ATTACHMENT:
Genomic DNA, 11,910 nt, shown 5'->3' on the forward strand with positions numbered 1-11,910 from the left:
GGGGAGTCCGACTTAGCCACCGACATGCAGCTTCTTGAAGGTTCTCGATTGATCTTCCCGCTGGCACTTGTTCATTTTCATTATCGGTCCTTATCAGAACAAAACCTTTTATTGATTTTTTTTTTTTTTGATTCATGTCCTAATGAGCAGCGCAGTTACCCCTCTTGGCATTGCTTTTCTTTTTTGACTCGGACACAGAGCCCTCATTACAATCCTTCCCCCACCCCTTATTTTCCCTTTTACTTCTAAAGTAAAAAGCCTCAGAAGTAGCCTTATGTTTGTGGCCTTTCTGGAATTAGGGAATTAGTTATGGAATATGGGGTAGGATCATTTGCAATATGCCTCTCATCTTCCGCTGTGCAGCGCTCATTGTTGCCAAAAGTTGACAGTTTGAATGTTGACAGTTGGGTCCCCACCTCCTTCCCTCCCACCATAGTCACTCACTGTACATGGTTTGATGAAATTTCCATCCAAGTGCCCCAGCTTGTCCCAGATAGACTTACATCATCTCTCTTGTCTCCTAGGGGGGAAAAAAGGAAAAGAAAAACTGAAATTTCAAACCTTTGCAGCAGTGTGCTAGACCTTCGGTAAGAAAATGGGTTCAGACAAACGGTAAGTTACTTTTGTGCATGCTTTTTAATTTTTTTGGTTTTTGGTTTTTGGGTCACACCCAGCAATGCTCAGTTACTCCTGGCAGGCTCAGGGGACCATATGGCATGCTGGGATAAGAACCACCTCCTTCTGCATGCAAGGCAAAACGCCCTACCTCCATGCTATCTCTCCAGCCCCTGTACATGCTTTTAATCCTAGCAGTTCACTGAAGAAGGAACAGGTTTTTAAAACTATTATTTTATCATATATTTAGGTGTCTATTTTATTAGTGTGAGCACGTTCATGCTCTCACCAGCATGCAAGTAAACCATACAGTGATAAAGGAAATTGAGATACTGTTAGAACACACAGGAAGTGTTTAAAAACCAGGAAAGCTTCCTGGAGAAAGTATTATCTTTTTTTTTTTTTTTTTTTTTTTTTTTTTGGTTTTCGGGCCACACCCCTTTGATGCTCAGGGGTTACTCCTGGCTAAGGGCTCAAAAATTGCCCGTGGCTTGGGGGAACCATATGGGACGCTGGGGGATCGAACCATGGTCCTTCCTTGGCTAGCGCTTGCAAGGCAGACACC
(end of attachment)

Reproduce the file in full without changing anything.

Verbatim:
Genomic DNA, 11,910 nt, shown 5'->3' on the forward strand with positions numbered 1-11,910 from the left:
GGGGAGTCCGACTTAGCCACCGACATGCAGCTTCTTGAAGGTTCTCGATTGATCTTCCCGCTGGCACTTGTTCATTTTCATTATCGGTCCTTATCAGAACAAAACCTTTTATTGATTTTTTTTTTTTTTGATTCATGTCCTAATGAGCAGCGCAGTTACCCCTCTTGGCATTGCTTTTCTTTTTTGACTCGGACACAGAGCCCTCATTACAATCCTTCCCCCACCCCTTATTTTCCCTTTTACTTCTAAAGTAAAAAGCCTCAGAAGTAGCCTTATGTTTGTGGCCTTTCTGGAATTAGGGAATTAGTTATGGAATATGGGGTAGGATCATTTGCAATATGCCTCTCATCTTCCGCTGTGCAGCGCTCATTGTTGCCAAAAGTTGACAGTTTGAATGTTGACAGTTGGGTCCCCACCTCCTTCCCTCCCACCATAGTCACTCACTGTACATGGTTTGATGAAATTTCCATCCAAGTGCCCCAGCTTGTCCCAGATAGACTTACATCATCTCTCTTGTCTCCTAGGGGGGAAAAAAGGAAAAGAAAAACTGAAATTTCAAACCTTTGCAGCAGTGTGCTAGACCTTCGGTAAGAAAATGGGTTCAGACAAACGGTAAGTTACTTTTGTGCATGCTTTTTAATTTTTTTGGTTTTTGGTTTTTGGGTCACACCCAGCAATGCTCAGTTACTCCTGGCAGGCTCAGGGGACCATATGGCATGCTGGGATAAGAACCACCTCCTTCTGCATGCAAGGCAAAACGCCCTACCTCCATGCTATCTCTCCAGCCCCTGTACATGCTTTTAATCCTAGCAGTTCACTGAAGAAGGAACAGGTTTTTAAAACTATTATTTTATCATATATTTAGGTGTCTATTTTATTAGTGTGAGCACGTTCATGCTCTCACCAGCATGCAAGTAAACCATACAGTGATAAAGGAAATTGAGATACTGTTAGAACACACAGGAAGTGTTTAAAAACCAGGAAAGCTTCCTGGAGAAAGTATTATCTTTTTTTTTTTTTTTTTTTTTTTTTTTTTGGTTTTCGGGCCACACCCCTTTGATGCTCAGGGGTTACTCCTGGCTAAGGGCTCAAAAATTGCCCGTGGCTTGGGGGAACCATATGGGACGCTGGGGGATCGAACCATGGTCCTTCCTTGGCTAGCGCTTGCAAGGCAGACACC